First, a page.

Planners in the Town of Herndon are working to convert the town’s side of the future Herndon-Monroe Metro station into a more urban-style neighborhood that is oriented to pedestrians and cyclists, as well as drivers.
The section of Herndon that is adjacent to the future Metro station is primarily one-story office buildings, and there is no firm plan yet for direct access to that side of the station. The Silver Line is not expected to begin running to Herndon until at least the end of 2016.
As Fairfax County has been doing in its station areas, Herndon plans to allow developers to rebuild the area as a more dense, more urban community that offers places to live, work, shop and dine, all within walking distance of the Metro station.
The development levels planned for the station area, from the south side of Herndon Parkway to the Metro station area near Monroe and Van Buren streets, will be “quite a bit more substantial than anything we have in Herndon,” said Kay Robertson, a senior project planner for the town’s Department of Community Development.
Fulfilling this vision does not just mean building larger buildings. It also entails making it easier and more attractive for people to travel by foot and by bike in that part of Herndon.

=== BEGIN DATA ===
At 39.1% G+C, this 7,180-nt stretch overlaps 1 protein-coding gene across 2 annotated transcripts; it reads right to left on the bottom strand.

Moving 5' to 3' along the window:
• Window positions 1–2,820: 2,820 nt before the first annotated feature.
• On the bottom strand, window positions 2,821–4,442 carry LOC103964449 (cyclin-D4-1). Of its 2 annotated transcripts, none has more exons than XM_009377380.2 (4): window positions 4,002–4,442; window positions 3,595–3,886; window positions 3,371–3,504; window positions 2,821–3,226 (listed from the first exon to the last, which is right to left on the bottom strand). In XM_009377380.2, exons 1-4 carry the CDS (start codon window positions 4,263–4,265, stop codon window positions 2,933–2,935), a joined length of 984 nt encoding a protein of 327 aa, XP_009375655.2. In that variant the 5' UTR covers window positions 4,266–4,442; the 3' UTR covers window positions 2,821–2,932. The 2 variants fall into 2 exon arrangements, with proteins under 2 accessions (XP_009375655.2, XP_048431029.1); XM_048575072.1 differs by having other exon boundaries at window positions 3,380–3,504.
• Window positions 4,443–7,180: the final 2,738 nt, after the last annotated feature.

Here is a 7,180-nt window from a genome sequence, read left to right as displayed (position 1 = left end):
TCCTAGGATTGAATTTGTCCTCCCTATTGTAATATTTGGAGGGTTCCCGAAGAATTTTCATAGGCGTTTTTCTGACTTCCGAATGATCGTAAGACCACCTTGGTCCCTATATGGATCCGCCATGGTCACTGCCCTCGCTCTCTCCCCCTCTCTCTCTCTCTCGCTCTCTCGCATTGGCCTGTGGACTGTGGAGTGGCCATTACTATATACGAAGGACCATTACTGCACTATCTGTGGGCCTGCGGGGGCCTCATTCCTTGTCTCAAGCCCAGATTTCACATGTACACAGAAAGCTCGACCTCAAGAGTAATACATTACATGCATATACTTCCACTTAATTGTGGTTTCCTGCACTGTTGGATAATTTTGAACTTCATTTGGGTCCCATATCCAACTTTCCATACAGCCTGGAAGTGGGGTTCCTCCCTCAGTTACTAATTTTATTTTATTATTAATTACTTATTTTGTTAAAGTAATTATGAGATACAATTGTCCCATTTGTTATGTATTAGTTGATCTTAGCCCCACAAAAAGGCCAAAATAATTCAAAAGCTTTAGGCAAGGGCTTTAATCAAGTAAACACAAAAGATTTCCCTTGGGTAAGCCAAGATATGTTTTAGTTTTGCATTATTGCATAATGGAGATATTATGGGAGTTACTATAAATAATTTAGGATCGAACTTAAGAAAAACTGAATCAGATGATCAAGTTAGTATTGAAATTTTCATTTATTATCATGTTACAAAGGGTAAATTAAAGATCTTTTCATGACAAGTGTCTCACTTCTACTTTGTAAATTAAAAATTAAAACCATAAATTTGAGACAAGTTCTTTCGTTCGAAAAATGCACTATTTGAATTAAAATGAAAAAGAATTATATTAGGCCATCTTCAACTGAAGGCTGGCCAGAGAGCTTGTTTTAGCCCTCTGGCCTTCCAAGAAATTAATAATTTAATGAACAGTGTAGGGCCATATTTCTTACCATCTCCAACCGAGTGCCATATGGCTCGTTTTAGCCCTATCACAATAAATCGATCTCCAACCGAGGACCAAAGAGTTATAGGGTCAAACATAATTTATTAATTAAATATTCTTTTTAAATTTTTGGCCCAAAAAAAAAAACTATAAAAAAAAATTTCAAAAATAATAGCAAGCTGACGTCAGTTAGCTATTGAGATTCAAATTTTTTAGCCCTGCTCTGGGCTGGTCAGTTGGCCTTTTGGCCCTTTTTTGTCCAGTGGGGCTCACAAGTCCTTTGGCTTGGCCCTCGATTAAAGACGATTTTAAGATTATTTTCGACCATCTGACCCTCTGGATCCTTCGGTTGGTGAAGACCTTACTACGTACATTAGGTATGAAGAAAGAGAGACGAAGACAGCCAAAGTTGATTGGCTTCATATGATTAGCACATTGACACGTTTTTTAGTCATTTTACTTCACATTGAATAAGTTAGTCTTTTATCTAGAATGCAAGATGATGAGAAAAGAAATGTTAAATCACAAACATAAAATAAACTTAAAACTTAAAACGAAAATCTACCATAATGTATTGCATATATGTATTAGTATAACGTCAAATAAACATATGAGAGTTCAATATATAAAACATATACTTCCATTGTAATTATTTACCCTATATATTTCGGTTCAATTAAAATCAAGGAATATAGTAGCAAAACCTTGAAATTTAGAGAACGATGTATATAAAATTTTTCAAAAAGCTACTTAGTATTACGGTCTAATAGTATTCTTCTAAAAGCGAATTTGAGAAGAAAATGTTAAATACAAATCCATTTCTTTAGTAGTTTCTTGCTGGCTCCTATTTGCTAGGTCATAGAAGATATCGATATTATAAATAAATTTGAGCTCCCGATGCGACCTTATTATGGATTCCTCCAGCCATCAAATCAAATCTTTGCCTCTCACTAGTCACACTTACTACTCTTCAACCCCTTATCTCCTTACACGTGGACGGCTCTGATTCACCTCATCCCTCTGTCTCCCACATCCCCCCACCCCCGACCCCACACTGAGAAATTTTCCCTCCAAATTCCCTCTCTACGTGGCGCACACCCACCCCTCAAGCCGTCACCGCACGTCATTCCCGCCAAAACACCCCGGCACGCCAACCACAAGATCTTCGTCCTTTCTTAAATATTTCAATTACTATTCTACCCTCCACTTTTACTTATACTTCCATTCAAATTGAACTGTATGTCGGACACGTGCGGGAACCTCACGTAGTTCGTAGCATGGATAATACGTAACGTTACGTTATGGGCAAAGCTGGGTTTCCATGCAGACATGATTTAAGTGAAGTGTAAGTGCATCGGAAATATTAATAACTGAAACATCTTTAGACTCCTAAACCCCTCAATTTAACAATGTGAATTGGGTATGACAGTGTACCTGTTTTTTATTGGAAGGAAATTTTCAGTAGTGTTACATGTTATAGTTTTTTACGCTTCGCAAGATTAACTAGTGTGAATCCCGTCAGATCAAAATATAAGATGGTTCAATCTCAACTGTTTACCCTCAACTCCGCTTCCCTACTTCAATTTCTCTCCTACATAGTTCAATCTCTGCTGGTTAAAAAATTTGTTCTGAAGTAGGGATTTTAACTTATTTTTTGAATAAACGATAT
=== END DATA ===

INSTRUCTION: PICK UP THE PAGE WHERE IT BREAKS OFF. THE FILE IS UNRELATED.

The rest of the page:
At a Herndon Planning Commission meeting Monday, town planners began walking through some various transportation options, in preparation for public hearings on the rail station area plan anticipated this fall.
For the south side of Herndon Parkway, the town is considering adding a two-way “cycle track,” in lieu of on-street bike lanes, between the lanes of car traffic and new, wider sidewalks for people traveling on foot. Trees and other plantings would liven up the street and be used as a buffer between cyclists and pedestrians.
“There are a lot of people who really aren’t comfortable biking in the street,” said Elizabeth Gilleran, director of Community Development. “Having the separate cycle track actually affords that sense of comfort,” she said, encouraging more people to travel by bike.
The north side of Herndon Parkway is not expected to redevelop for decades, so the town is not counting on many pedestrian or bicycle improvements there on that side of the road.
Even the revamping of the south side is a longer-term proposition. In the near term, when the new Metro service begins, cyclists and pedestrians will likely use existing sidewalks and trails, like the Washington & Old Dominion Trail, to access the rail station, Robertson said.
Planners also are considering if and where they might include on-street parking in the redevelopment area, including on Herndon Parkway. This ultimately could lead the town to install its first ever parking meters, Gilleran noted.
The Planning Commission is expected to continue its focus on planning the station area over the next month, with the next public hearings on the plan, including new language for the town’s comprehensive plan, tentatively set for October.